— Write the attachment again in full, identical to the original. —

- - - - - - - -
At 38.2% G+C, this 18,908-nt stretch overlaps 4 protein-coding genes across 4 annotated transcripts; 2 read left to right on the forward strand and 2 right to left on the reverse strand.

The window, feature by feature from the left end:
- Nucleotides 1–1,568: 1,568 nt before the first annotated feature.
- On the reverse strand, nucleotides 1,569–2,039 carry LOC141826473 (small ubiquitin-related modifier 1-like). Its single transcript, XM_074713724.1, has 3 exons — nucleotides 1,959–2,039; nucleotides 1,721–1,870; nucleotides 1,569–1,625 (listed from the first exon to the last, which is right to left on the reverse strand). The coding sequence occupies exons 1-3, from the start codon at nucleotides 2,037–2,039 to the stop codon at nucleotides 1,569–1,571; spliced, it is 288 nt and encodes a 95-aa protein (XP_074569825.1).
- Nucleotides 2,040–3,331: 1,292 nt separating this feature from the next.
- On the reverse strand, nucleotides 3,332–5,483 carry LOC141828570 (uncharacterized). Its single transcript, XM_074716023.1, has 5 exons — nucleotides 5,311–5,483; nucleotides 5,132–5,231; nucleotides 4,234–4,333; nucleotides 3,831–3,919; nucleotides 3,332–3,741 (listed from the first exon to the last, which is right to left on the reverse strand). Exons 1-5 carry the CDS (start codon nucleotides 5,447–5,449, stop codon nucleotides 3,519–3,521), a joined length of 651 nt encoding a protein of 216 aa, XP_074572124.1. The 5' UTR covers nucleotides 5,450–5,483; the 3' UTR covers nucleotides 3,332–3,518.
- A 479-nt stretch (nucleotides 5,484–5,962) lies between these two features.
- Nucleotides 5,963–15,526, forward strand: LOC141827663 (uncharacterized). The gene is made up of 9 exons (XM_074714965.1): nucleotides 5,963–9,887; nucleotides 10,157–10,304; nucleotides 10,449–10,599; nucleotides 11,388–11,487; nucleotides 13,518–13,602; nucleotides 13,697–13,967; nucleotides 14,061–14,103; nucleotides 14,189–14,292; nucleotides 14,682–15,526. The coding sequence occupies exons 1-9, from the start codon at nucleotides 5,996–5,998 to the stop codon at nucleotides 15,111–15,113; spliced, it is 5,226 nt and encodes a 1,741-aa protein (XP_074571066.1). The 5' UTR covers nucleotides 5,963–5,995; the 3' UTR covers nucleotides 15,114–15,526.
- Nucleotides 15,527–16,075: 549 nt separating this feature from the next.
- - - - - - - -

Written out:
At 38.2% G+C, this 18,908-nt stretch overlaps 4 protein-coding genes across 4 annotated transcripts; 2 read left to right on the forward strand and 2 right to left on the reverse strand.

The window, feature by feature from the left end:
- Nucleotides 1–1,568: 1,568 nt before the first annotated feature.
- On the reverse strand, nucleotides 1,569–2,039 carry LOC141826473 (small ubiquitin-related modifier 1-like). Its single transcript, XM_074713724.1, has 3 exons — nucleotides 1,959–2,039; nucleotides 1,721–1,870; nucleotides 1,569–1,625 (listed from the first exon to the last, which is right to left on the reverse strand). The coding sequence occupies exons 1-3, from the start codon at nucleotides 2,037–2,039 to the stop codon at nucleotides 1,569–1,571; spliced, it is 288 nt and encodes a 95-aa protein (XP_074569825.1).
- Nucleotides 2,040–3,331: 1,292 nt separating this feature from the next.
- On the reverse strand, nucleotides 3,332–5,483 carry LOC141828570 (uncharacterized). Its single transcript, XM_074716023.1, has 5 exons — nucleotides 5,311–5,483; nucleotides 5,132–5,231; nucleotides 4,234–4,333; nucleotides 3,831–3,919; nucleotides 3,332–3,741 (listed from the first exon to the last, which is right to left on the reverse strand). Exons 1-5 carry the CDS (start codon nucleotides 5,447–5,449, stop codon nucleotides 3,519–3,521), a joined length of 651 nt encoding a protein of 216 aa, XP_074572124.1. The 5' UTR covers nucleotides 5,450–5,483; the 3' UTR covers nucleotides 3,332–3,518.
- A 479-nt stretch (nucleotides 5,484–5,962) lies between these two features.
- Nucleotides 5,963–15,526, forward strand: LOC141827663 (uncharacterized). The gene is made up of 9 exons (XM_074714965.1): nucleotides 5,963–9,887; nucleotides 10,157–10,304; nucleotides 10,449–10,599; nucleotides 11,388–11,487; nucleotides 13,518–13,602; nucleotides 13,697–13,967; nucleotides 14,061–14,103; nucleotides 14,189–14,292; nucleotides 14,682–15,526. The coding sequence occupies exons 1-9, from the start codon at nucleotides 5,996–5,998 to the stop codon at nucleotides 15,111–15,113; spliced, it is 5,226 nt and encodes a 1,741-aa protein (XP_074571066.1). The 5' UTR covers nucleotides 5,963–5,995; the 3' UTR covers nucleotides 15,114–15,526.
- Nucleotides 15,527–16,075: 549 nt separating this feature from the next.